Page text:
for the new york times, michael sheer. so when this report first broke, michael, i think a lot of people say oh, my lord, he got into the white house? it seems like a pretty big deal. from your reporting, from inside this, is this seen as a pretty big deal? >> well, the interesting thing is how it changed. initially, they were sort of playing this down as one of these face-jumping incidents that it happens every now and then. but i think today's revelations, about all of the revelations and the problem of how come the secret service, when they had him a few weeks ago with a hatchet, how come they didn't link that to all of the weapons that he had been arrested with and that map of the white house with a circle drawn around it, how come they didn't link those two things together.
>> it also seemed like the secret service has not had a great 18 months, two years. we've seen several scandals. is this -- i'm wondering if we're seeing a little tip of an iceberg of a institution that is going through something that is not very good. >> look, they are the first ones to remind folks that the first things you don't see are the successes. they're up in new york, the secret service is protecting not only the president and the first lady, but the ewe nighted nation's general assembly. i do think that this one has a potential to be a little bit more serious than some drunk agents in a hotel room. it isn't as serious as a guy who managed to get into the white house after having, you know,
evidence of an awful lot of weaponry and maybe some ill intent. >> quickly, finally, i'm amazed that this guy was not shot, actually. they were able to subdue him without firing a weapon. is that how they're trained to respond? >> i think they are trained to have some restraint. if you talk to them, they really do feel this dual mission of protecting the president and keeping the white house an open place where tourists are able to see the house while walking right in front of the gates. the real question is did the restraint go too far this time in letting somebody get as far as he got. >> joining me now, steve akas, a
former special operations consultant for the white house from 2001-22006. steve, it strikes me the president's defense of the secret service today where people seem quite angry at him for the incident. >> the president knows the truth, which is the secret service is the very best agency in the united states and the world at providing protection to leaders and their facilities. the great thing about the secret service is they're able to learn from anything. if you take the ronald reagan assassination attempt, that produces a change in the way that they do their business. they look for these incidents, they try to diagnose them and figure out what went wrong. they're very eager and adapt what they learn.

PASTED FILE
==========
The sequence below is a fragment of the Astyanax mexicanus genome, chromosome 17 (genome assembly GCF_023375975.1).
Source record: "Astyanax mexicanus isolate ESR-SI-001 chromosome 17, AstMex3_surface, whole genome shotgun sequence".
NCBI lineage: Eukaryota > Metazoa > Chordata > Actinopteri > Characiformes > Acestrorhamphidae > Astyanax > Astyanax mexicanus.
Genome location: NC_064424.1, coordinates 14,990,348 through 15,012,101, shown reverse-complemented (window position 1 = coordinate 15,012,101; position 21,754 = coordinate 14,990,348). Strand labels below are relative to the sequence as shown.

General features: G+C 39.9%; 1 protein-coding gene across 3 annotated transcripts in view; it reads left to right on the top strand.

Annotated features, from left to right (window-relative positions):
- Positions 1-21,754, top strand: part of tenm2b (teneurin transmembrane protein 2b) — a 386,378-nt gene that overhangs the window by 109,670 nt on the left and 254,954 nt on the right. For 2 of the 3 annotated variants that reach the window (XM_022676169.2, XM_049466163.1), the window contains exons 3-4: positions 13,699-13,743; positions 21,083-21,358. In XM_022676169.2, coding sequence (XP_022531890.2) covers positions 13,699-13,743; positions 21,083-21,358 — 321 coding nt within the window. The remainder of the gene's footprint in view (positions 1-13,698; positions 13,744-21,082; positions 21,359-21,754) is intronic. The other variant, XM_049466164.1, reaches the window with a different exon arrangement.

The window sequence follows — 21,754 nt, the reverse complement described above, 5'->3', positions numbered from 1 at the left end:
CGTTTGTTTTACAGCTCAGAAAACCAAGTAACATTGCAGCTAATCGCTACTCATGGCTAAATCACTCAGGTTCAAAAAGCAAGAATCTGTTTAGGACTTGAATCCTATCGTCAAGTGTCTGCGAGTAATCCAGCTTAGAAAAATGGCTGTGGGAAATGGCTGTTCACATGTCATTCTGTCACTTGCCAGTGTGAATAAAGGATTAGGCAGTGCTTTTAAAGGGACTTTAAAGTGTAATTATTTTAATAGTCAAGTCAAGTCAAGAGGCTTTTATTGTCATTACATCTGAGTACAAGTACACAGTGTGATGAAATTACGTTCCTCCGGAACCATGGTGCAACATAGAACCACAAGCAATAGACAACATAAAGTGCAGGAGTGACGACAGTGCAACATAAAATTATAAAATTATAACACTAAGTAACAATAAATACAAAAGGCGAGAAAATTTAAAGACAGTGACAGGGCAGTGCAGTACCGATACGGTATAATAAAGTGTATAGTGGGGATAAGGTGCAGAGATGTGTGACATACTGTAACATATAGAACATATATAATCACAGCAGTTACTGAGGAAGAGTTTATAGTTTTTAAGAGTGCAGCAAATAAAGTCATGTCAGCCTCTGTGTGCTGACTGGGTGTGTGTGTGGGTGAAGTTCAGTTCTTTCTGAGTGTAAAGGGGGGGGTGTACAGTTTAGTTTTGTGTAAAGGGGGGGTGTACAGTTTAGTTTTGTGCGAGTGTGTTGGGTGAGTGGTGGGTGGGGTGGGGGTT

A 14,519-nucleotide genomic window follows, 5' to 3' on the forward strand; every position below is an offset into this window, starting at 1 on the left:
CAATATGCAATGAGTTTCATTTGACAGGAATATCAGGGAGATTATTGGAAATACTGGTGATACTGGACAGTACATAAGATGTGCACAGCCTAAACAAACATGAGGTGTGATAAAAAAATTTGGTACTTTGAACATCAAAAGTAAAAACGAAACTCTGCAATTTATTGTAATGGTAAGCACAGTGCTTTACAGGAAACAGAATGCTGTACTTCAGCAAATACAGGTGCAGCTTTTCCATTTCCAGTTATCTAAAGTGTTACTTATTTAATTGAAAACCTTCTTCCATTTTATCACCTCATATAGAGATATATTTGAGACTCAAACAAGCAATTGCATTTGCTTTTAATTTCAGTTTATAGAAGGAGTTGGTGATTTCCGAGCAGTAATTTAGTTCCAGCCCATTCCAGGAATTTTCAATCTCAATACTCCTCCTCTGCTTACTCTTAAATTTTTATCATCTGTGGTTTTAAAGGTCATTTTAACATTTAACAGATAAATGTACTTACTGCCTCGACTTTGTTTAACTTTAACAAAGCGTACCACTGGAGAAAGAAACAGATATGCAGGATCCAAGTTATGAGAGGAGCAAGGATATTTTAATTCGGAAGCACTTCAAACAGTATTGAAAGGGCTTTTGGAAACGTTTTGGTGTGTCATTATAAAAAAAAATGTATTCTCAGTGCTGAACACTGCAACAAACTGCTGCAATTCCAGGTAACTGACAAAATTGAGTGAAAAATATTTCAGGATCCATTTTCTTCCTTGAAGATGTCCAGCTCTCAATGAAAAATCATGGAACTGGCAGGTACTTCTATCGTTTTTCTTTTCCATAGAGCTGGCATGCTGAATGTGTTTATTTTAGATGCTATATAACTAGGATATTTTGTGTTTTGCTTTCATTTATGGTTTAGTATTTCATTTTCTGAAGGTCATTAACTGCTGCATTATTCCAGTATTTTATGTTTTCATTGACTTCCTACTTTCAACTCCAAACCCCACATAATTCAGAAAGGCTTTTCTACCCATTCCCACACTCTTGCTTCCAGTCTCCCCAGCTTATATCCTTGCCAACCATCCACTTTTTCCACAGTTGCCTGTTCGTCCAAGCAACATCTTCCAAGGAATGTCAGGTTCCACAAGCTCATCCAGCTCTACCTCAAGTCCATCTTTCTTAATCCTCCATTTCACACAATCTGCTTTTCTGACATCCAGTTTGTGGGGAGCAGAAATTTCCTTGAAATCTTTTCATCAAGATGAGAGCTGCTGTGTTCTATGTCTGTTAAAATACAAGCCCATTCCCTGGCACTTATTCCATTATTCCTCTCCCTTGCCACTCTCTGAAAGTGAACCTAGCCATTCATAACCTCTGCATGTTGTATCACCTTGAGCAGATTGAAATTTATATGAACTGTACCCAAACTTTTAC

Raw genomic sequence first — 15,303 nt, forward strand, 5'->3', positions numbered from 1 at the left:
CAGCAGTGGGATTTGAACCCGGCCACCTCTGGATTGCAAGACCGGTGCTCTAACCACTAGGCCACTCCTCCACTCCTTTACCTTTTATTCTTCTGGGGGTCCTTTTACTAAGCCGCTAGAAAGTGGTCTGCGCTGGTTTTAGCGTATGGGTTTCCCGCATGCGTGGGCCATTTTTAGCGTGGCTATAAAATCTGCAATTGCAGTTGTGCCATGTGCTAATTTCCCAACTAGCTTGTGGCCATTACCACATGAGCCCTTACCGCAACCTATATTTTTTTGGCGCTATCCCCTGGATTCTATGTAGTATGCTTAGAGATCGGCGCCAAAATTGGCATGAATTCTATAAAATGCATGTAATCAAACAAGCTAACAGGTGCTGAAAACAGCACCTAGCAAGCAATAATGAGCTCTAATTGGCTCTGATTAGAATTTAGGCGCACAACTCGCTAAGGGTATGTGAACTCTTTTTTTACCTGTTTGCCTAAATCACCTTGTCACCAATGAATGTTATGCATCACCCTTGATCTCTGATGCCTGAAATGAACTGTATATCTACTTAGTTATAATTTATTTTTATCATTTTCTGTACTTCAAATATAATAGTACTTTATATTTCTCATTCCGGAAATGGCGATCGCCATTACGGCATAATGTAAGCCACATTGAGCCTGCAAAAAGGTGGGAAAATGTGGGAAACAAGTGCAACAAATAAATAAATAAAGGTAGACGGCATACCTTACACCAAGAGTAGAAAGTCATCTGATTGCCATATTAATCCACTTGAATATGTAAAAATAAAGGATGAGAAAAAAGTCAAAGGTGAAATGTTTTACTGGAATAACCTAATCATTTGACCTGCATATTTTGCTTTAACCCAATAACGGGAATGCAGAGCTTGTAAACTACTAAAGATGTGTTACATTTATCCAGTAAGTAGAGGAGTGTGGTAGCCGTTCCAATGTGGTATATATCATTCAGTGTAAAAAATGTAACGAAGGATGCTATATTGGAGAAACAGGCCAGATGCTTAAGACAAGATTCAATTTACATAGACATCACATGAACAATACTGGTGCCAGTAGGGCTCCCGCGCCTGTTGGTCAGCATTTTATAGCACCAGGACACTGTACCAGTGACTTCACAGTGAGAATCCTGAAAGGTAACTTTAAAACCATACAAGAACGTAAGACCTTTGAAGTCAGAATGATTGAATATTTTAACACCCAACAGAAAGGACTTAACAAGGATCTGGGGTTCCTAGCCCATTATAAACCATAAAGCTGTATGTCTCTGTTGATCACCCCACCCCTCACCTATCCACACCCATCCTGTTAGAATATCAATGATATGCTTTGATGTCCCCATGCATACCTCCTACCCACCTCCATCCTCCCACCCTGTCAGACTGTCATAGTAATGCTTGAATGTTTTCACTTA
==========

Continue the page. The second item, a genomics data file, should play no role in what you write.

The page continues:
>> you did not work for the secret service, but you were interfacing with them. from a security perspective, there's a lot of things that you'd like to say no to. from an optics perspective, you could presumely put a 20 foot barrier in front of the white house, but that would not fly politically. >> no, that's exactly right. it's what michael just said, as well. the secret service has to do this very difficult mission. and so certainly, if we want to turn downtown washington into an armed camp, if we want to make sure that no one is able to get close enough to do something like getting to the first guard post inside the door, we can accomplish that. but what that's going to mean is we're going to be limiting people's access to the area
surrounding the white house grounds. >> you were in the white house in 22001-2006 after 9/11. were there arguments back and forth about striking that precise balance? >> we had a very positive and constructive relationship with the secret service where we sought to understand what their concerns were, they sought to understand what they were trying to accomplish with the president's agenda. we were always trying to find the balance between doing what we want to do whether it be traveling around the world or physically in the white house when they were comfortable keeping him safe as possible. >> up next, the baltimore ravens pushed back hard against an espn report alleging misdirection by the team saying the sources have an agenda to get ray rice back in the nfl.